Appeal, No. 330, Oct. T., 1963, from judgment of County Court of Philadelphia, Sept. T., 1960, No. 4951-A, in case of Jagger Brothers, Inc. v. Technical Textile Co. Judgment affirmed; reargument refused April 9, 1964.
David H. Kubert, with him Henry I. Jacobson, for appellant.
Joseph L. McGlynn, Jr., with him Blank, Rudenko, Klaus & Rome, for appellee.
Before Rhodes, P.j., Ervin, Wright, Woodside, Watkins, Montgomery, and Flood, JJ.
[ 202 Pa. Super. Page 640]
OPINION BY MONTGOMERY, J.
This appeal concerns the measure of damages in an action of assumpsit based on a written contract under which appellant agreed to purchase, at $2.15 per pound, 20,000 pounds of yarn to be manufactured by appellee. Appellee manufactured 3,723 pounds of the yarn and delivered it to appellant, who accepted and paid for it. The remaining 16,277 pounds were never manufactured because appellant advised appellee by letter, dated August 12, 1960, that it repudiated the contract and would refuse any future delivery of yarn.
Appellee was awarded $4,069.25 in a non-jury trial, which award was based on testimony offered by appellee that the market price of the yarn was $1.90 per pound on August 12, 1960. The award represents 16,277 times the difference between the contract price and the market price ($.25 per pound). No evidence was offered as to the cost of manufacturing the yarn.
Appellant contends that the proper measure of damages in such cases is the difference between the cost of manufacturing and the contract price; and, therefore, since appellee did not prove its cost of manufacture, it is entitled only to nominal damages.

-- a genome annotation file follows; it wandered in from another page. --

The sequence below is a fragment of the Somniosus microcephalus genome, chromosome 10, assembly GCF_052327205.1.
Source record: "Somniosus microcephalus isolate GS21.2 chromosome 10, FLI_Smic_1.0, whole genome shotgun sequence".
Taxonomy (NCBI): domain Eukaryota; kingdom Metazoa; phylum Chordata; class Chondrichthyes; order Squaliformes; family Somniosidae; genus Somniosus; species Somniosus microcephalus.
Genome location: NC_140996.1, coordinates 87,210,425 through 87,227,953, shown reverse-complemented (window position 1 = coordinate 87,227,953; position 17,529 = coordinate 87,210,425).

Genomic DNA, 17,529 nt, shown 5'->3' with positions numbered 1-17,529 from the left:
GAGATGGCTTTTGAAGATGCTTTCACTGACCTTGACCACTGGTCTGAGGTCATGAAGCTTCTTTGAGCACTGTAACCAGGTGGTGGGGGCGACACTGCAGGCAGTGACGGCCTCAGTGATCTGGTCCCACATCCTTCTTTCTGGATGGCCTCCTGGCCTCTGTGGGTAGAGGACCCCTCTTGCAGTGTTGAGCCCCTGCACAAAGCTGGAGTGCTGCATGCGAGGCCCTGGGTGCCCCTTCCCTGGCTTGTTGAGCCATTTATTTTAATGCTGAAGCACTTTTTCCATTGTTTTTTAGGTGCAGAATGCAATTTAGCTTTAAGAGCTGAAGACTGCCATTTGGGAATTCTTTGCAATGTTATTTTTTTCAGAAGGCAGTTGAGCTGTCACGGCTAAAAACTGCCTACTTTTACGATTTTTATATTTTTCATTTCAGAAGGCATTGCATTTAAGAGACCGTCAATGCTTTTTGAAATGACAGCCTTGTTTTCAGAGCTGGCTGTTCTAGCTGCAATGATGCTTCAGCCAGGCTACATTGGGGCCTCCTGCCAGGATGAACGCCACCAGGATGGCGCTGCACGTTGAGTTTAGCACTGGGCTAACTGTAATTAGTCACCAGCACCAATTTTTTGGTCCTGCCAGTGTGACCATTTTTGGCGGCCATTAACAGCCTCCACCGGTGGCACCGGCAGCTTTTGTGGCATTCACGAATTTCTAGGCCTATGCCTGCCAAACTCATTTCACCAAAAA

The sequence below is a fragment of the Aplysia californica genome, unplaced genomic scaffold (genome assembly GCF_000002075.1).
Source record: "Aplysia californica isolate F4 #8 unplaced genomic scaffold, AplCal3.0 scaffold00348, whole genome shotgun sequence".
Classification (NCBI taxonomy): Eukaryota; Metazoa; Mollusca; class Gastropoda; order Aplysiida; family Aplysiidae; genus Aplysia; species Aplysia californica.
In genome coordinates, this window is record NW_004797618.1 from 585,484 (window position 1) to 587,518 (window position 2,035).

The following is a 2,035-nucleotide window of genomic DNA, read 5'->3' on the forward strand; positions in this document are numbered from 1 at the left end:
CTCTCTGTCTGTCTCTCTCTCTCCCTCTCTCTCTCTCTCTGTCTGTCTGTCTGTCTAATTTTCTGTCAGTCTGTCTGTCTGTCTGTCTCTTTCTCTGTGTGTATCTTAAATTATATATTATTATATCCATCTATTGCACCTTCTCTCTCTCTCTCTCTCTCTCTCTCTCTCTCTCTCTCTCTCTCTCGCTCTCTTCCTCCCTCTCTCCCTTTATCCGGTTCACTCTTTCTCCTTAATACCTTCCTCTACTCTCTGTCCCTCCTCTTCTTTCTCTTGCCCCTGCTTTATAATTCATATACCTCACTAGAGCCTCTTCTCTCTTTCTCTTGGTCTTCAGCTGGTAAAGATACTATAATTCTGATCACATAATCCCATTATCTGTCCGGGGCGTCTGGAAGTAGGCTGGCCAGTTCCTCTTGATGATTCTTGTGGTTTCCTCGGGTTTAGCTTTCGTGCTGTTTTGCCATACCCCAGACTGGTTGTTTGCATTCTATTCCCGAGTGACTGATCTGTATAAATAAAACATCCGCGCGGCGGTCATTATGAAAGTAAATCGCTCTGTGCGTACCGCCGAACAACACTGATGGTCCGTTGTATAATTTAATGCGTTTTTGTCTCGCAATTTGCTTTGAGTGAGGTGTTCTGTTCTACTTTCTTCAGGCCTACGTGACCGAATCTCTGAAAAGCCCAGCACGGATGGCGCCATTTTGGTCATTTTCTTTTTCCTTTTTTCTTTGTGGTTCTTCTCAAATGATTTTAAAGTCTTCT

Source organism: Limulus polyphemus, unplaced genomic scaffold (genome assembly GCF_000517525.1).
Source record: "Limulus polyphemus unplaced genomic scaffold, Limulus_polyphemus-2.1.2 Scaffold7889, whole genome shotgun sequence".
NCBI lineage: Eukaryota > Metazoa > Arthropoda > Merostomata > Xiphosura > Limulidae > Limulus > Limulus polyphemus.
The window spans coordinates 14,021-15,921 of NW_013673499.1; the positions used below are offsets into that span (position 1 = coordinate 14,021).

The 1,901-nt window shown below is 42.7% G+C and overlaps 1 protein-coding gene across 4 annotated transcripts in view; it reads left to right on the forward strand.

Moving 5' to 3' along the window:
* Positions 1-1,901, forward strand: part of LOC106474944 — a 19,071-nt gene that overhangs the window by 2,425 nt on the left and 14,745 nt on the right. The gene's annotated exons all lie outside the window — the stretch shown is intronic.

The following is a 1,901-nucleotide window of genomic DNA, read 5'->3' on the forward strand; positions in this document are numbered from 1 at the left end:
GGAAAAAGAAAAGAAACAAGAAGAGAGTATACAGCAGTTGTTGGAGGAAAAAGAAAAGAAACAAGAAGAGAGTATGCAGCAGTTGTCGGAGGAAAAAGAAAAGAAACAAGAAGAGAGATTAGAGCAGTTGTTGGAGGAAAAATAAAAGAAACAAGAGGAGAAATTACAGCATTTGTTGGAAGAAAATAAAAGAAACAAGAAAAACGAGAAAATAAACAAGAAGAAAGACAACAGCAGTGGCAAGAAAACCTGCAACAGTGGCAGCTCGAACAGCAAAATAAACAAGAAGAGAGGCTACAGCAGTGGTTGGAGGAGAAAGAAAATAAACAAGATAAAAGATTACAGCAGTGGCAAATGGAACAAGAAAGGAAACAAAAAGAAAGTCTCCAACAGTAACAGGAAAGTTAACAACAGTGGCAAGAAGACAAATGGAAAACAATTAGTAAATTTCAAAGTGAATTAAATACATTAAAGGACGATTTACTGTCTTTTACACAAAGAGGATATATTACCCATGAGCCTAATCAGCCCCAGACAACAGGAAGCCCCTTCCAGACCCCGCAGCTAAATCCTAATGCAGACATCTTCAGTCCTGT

Appellee contends that it has properly proved its damages under section 2-708 of the Uniform Commercial Code, April 6, 1953, P.L. 3, as amended October 2, 1959, P.L. 1023, § 2, 12A P.S. 2-708, which reads as follows:
[ 202 Pa. Super. Page 641]
"Seller's Damages for Non-Acceptance or Repudiation - (1) Subject to subsection (2) and to the provisions of this Article with respect to proof of market price (Section 2-723) the measure of damages for non-acceptance or repudiation by the buyer is the difference between the market price at the time and place for tender and the unpaid contract price together with any incidental damages provided in this Article (Section 2-710), but less expenses saved in consequence of the buyer's breach.
"(2) If the measure of damages provided in subsection (1) is inadequate to put the seller in as good a position as performance would have done then the measure of damages is the profit (including reasonable overhead) which the seller would have made from full performance by the buyer, together with any incidental damages provided in this Article (Section 2-710), ...